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After experimenting, I've come to the conclusion that if $x\geq y\geq z\geq 0:$

$$\sum_{x,y,z}\frac{x}{\sqrt{x+y}}\geq \sum_{x,y,z}\frac{y}{\sqrt{x+y}}$$

(the sums are cyclic)

Does anyone know how to prove this? I've tried variants of Cauchy Schwarz, and the rearrangement inequality, but these are not powerful enough.

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  • $\begingroup$ Do you consider a cyclic sum? Or the sum is all over possible combinations? $\endgroup$ – mfl Jul 2 '14 at 12:49
  • $\begingroup$ @mfl Cyclic sum $\endgroup$ – user161248 Jul 2 '14 at 12:51
  • $\begingroup$ @YvesDaoust and $\frac{z}{\sqrt{z+x}}\leq \frac{x}{\sqrt{z+x}}\dots$ $\endgroup$ – user161248 Jul 2 '14 at 13:28
  • $\begingroup$ @YvesDaoust That is exactly what I wrote in my post. In the comment I was pointing at that your suggestion does not help. $\endgroup$ – user161248 Jul 2 '14 at 13:46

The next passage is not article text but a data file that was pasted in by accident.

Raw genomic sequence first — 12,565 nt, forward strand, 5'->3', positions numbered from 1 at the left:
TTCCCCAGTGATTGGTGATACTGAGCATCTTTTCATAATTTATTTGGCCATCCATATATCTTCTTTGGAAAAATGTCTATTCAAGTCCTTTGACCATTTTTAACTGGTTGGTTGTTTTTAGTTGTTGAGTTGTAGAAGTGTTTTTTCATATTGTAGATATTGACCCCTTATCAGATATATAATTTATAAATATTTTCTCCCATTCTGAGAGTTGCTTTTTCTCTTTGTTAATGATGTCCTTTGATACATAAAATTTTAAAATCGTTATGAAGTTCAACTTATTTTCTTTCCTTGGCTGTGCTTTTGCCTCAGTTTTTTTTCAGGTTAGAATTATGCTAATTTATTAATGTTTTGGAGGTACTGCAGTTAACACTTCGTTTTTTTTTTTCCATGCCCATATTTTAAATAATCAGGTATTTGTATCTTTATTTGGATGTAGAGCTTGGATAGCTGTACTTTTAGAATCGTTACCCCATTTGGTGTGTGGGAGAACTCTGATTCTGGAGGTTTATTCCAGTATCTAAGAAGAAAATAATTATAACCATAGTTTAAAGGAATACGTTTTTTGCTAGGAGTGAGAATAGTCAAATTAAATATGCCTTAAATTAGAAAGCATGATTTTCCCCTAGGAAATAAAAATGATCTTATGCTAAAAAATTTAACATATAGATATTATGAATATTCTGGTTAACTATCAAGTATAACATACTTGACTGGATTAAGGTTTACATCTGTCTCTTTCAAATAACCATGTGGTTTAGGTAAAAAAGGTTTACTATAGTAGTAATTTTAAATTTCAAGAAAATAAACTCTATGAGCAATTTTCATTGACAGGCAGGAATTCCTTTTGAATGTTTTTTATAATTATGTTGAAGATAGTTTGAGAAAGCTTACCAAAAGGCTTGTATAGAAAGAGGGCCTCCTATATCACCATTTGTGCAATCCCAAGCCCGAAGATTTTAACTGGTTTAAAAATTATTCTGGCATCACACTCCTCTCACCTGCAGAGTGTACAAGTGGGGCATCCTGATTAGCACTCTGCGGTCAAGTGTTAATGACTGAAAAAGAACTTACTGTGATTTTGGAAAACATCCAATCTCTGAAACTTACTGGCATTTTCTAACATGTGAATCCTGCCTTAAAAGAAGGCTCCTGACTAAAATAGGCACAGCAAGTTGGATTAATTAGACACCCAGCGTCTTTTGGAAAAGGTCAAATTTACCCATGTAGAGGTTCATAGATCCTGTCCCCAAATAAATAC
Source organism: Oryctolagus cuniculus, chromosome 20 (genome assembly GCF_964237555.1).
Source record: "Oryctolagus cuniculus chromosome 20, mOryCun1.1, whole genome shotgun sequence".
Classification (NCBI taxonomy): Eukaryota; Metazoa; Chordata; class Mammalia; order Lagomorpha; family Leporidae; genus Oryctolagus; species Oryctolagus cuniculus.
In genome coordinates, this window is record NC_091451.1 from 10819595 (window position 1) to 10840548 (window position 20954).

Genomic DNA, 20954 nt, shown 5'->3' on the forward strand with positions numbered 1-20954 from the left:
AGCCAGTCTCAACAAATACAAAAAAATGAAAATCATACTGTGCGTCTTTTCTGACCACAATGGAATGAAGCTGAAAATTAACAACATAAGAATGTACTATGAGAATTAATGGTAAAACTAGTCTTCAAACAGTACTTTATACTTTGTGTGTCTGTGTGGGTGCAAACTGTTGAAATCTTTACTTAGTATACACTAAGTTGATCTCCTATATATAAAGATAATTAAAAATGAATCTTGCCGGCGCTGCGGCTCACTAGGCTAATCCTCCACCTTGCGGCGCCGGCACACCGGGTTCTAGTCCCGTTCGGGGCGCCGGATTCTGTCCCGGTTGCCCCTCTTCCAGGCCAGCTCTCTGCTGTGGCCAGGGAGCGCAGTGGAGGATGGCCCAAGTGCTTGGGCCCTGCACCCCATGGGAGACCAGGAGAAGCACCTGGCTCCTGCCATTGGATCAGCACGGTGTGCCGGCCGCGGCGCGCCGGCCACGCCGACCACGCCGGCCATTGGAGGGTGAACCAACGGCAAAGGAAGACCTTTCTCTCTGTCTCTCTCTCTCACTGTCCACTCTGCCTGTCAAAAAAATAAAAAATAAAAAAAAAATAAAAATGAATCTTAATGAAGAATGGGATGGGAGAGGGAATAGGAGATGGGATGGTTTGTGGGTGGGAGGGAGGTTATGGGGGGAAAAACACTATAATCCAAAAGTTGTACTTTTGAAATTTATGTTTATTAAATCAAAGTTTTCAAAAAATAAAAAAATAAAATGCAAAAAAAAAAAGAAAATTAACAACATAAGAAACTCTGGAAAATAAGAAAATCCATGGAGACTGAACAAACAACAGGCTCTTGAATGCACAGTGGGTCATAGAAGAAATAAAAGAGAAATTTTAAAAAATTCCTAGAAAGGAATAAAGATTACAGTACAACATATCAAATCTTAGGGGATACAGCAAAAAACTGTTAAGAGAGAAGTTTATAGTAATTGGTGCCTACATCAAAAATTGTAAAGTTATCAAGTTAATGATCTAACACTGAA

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The condition $x^2+y^2+z^2=1$ is redundant.

Let $a=\sqrt{y+z},b=\sqrt{z+x},c=\sqrt{x+y}$ we have $c\ge b \ge a \ge 0$ and $$x=\frac{b^2 + c^2 - a^2}{2},y=\frac{c^2 + a^2 - b^2}{2},z=\frac{a^2 + b^2 - c^2}{2}.$$ Replacing into the original inequality, it becomes $$\sum_{a,b,c} \frac{b^2 + c^2 - a^2}{2c} \ge \sum_{a,b,c} \frac{c^2 + a^2 - b^2}{2c},$$ which is true because \begin{align} LHS-RHS &= \sum_{a,b,c} \frac{b^2 - a^2}{c} \\ &= \frac{b^2 - a^2}{c} + \frac{c^2 - b^2}{a} +\frac{(a^2-b^2) +(b^2 - c^2)}{b}\\ &= (b^2 - a^2)\left(\frac{1}{c}-\frac{1}{b}\right) + (c^2 - b^2)\left(\frac{1}{a}-\frac{1}{b}\right) \\ &= \frac{(b-a)(c-b)}{b} \left(-\frac{b+a}{c}+\frac{b+c}{a}\right) \\ &= \frac{(b-a)(c-b)(c-a)(a+b+c)}{abc}\\ &\ge 0. \end{align}

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  • $\begingroup$ Thanks, I've taken the condition out. $\endgroup$ – user161248 Jul 2 '14 at 13:35
  • $\begingroup$ You're welcome ;) $\endgroup$ – Khue Jul 2 '14 at 13:42
  • $\begingroup$ @user161248 I think that a condition $x\ge y \ge z >0$ is needed. Otherwise, when $x=y=z=0$, the solution above is not applicable. $\endgroup$ – mike Jul 2 '14 at 14:45

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